For close-quarter situations, does it make sense to step into the suspect and outstretch your arm? If the suspect is close, you run the risk of placing your gun within his or her grasp. If you try to pull the gun back to shoot in a close retention position, your forward step will place you too off balance to repel the attack since there will be nothing behind your upper body to help retain balance. Again, not good.
Shooting with one hand is best accomplished by leaving your feet in a conventional shooting position and rotating your shooting arm elbow straight down to lock the gun on target.
I teach a one-hand shooting stance that is a bit different than what is normal and I have had a great deal of success with it. In reality, it is not much different than the stance that many people use with two hands, which makes it quite easy for most people to pick up quickly.
To use this stance, stand as you normally would with your feet square to the target or with the shooting side foot slightly behind the support side. Extend your shooting arm and rotate your elbow down toward the ground in a "six o'clock" position and "roll" your upper body toward the target. By doing this, you will lock the gun on target and control recoil for each shot by letting your upper body bring the gun back on target.
Keep your non-shooting hand locked to your body in some fashion so that it will not take you off balance. In actuality, this stance is the same as the one you would use when shooting with two hands, you are just taking one hand off the gun and locking it in place. As it is a continuous motion with something else you are already doing (two hand shooting), it will feel somewhat familiar making it easier to accomplish.
The Weak Hand
Shooting with one hand while under close-quarter attack can be tricky. Keep your gun hand close to your body and maintain your balance.
As far as shooting with the support/weak hand, the easiest way to master the technique is to remember that shooting with the support side is the same as shooting with the primary side, only in reverse.
When shooting with the primary side, take note of how it feels to shoot and then model it using the support side. While it will feel different, it is really the same.
Practice will overcome the odd feeling that using the support hand brings. It is important to focus/concentrate on what you are doing as total concentration will compress the time needed to master one-hand shooting. While in practice, it may be a good idea to reverse the position of your feet when changing hands. It's not so good in a real fight, as such a change will burn up valuable time. As your practice progresses, try and switch hands without switching feet.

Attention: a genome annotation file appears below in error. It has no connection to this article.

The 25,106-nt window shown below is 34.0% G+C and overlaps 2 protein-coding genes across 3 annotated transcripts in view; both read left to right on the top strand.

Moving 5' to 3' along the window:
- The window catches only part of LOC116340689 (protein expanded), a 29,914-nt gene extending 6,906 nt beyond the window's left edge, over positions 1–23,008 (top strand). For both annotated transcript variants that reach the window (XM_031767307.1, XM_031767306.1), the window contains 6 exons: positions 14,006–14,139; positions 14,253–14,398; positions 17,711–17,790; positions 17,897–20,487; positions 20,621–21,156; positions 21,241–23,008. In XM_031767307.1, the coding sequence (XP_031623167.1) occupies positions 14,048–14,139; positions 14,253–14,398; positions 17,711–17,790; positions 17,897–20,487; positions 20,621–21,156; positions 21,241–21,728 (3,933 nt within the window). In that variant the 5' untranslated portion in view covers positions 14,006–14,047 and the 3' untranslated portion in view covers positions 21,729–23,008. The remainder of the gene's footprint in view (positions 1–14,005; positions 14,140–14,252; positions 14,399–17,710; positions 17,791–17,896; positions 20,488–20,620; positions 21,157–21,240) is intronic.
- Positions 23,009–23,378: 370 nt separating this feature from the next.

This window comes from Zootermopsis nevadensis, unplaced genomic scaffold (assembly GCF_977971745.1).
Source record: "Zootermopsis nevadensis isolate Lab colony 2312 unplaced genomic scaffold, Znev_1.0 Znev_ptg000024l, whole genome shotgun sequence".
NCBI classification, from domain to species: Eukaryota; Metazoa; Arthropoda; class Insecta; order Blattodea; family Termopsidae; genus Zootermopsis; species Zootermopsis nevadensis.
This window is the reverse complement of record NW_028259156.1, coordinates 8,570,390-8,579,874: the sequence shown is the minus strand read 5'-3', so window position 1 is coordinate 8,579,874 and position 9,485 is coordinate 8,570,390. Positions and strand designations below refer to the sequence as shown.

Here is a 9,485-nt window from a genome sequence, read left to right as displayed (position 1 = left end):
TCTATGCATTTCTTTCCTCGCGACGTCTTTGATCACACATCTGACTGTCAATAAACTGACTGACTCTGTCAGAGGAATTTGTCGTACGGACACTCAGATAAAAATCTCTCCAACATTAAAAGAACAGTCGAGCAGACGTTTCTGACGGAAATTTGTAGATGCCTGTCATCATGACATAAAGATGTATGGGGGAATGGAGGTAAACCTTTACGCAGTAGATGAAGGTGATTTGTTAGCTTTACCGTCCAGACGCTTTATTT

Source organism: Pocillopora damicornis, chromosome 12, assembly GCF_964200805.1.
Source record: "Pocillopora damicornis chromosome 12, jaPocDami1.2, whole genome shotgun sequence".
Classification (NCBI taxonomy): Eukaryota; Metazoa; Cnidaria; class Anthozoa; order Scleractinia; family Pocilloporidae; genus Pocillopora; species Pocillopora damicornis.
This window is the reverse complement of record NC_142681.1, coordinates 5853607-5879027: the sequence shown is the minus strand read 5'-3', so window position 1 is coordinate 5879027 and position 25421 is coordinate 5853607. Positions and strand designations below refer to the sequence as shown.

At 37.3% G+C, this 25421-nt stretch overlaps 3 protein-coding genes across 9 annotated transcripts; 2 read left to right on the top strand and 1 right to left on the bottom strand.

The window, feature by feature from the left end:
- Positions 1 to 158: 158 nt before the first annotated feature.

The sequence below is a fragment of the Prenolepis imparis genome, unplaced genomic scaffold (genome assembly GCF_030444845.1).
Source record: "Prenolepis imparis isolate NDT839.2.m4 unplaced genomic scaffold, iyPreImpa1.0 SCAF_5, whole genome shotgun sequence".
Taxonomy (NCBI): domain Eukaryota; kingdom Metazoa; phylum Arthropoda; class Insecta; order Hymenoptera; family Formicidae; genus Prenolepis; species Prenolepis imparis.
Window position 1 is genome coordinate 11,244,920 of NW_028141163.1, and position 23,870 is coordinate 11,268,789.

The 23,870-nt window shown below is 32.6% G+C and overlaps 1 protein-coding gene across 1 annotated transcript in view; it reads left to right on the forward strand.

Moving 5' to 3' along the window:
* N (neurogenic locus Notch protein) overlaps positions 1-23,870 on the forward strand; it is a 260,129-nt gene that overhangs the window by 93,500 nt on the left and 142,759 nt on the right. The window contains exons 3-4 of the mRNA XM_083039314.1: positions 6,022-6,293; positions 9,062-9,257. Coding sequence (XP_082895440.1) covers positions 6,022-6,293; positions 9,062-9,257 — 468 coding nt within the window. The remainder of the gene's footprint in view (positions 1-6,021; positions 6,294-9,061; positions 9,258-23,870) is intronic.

Switching hands is also a necessary shooting technique for the law enforcement officer. The two techniques that I have found work best I call the "neck-down" and the "open hand" techniques. One of these two techniques will fill your need and which you choose will likely depend on the size of your hand.
The open hand technique I have found to work best for officers who have large hands or long fingers. When changing hands, the officer merely opens the back strap of the pistol by holding it with the forward fingers around the front strap. The off-hand then takes its place on the back strap and releases with the fingers.
For officers with smaller hands, I recommend "neck-down" on the pistol, opening the grip tang for the off-hand. Once the off-hand is in place on the grip tang, the fingers will wrap around the grip as the shooting hand fingers vacate.
Shooting with one hand is a necessary survival skill. It is as important as proper vehicle placement on a traffic stop or maintaining an advanced state of awareness. And as with many worthwhile things, one-hand shooting requires practice.
Lt. Dave Spaulding of the Montgomery County (Ohio) Sheriff’s Department is a POLICE Advisory Board member and author of “Handgun Combatives.”